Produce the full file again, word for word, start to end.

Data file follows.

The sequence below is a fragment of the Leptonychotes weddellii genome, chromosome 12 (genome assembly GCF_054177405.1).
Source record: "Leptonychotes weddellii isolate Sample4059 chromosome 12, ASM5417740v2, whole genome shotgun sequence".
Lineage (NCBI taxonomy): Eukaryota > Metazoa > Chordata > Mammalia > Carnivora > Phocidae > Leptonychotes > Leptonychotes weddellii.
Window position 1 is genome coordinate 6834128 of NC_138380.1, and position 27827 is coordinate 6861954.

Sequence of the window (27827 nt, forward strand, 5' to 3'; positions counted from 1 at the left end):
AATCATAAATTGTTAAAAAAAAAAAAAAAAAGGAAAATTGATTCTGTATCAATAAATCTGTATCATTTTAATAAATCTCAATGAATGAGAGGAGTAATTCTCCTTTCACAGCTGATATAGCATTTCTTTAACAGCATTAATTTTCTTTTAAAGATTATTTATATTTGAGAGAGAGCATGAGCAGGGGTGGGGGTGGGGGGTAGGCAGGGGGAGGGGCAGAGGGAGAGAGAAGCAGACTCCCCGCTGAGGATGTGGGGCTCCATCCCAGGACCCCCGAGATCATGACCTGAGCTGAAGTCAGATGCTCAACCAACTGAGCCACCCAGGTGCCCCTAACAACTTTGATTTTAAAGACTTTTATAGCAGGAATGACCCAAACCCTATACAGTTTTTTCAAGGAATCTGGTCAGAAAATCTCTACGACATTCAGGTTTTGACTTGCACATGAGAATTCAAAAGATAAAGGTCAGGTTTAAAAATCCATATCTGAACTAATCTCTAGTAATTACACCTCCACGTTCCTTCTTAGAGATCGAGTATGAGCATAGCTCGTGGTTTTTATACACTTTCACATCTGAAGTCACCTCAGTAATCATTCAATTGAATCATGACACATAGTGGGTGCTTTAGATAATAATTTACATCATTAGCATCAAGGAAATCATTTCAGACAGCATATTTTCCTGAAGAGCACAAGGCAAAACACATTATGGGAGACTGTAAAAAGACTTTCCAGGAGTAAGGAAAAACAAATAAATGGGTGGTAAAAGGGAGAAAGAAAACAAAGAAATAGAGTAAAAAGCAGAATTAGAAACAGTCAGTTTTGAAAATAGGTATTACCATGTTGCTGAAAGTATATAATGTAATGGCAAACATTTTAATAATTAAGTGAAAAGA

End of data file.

The sequence below is a fragment of the Leptonychotes weddellii genome, chromosome 12 (genome assembly GCF_054177405.1).
Source record: "Leptonychotes weddellii isolate Sample4059 chromosome 12, ASM5417740v2, whole genome shotgun sequence".
Lineage (NCBI taxonomy): Eukaryota > Metazoa > Chordata > Mammalia > Carnivora > Phocidae > Leptonychotes > Leptonychotes weddellii.
Window position 1 is genome coordinate 6834128 of NC_138380.1, and position 27827 is coordinate 6861954.

Sequence of the window (27827 nt, forward strand, 5' to 3'; positions counted from 1 at the left end):
AATCATAAATTGTTAAAAAAAAAAAAAAAAAGGAAAATTGATTCTGTATCAATAAATCTGTATCATTTTAATAAATCTCAATGAATGAGAGGAGTAATTCTCCTTTCACAGCTGATATAGCATTTCTTTAACAGCATTAATTTTCTTTTAAAGATTATTTATATTTGAGAGAGAGCATGAGCAGGGGTGGGGGTGGGGGGTAGGCAGGGGGAGGGGCAGAGGGAGAGAGAAGCAGACTCCCCGCTGAGGATGTGGGGCTCCATCCCAGGACCCCCGAGATCATGACCTGAGCTGAAGTCAGATGCTCAACCAACTGAGCCACCCAGGTGCCCCTAACAACTTTGATTTTAAAGACTTTTATAGCAGGAATGACCCAAACCCTATACAGTTTTTTCAAGGAATCTGGTCAGAAAATCTCTACGACATTCAGGTTTTGACTTGCACATGAGAATTCAAAAGATAAAGGTCAGGTTTAAAAATCCATATCTGAACTAATCTCTAGTAATTACACCTCCACGTTCCTTCTTAGAGATCGAGTATGAGCATAGCTCGTGGTTTTTATACACTTTCACATCTGAAGTCACCTCAGTAATCATTCAATTGAATCATGACACATAGTGGGTGCTTTAGATAATAATTTACATCATTAGCATCAAGGAAATCATTTCAGACAGCATATTTTCCTGAAGAGCACAAGGCAAAACACATTATGGGAGACTGTAAAAAGACTTTCCAGGAGTAAGGAAAAACAAATAAATGGGTGGTAAAAGGGAGAAAGAAAACAAAGAAATAGAGTAAAAAGCAGAATTAGAAACAGTCAGTTTTGAAAATAGGTATTACCATGTTGCTGAAAGTATATAATGTAATGGCAAACATTTTAATAATTAAGTGAAAAGA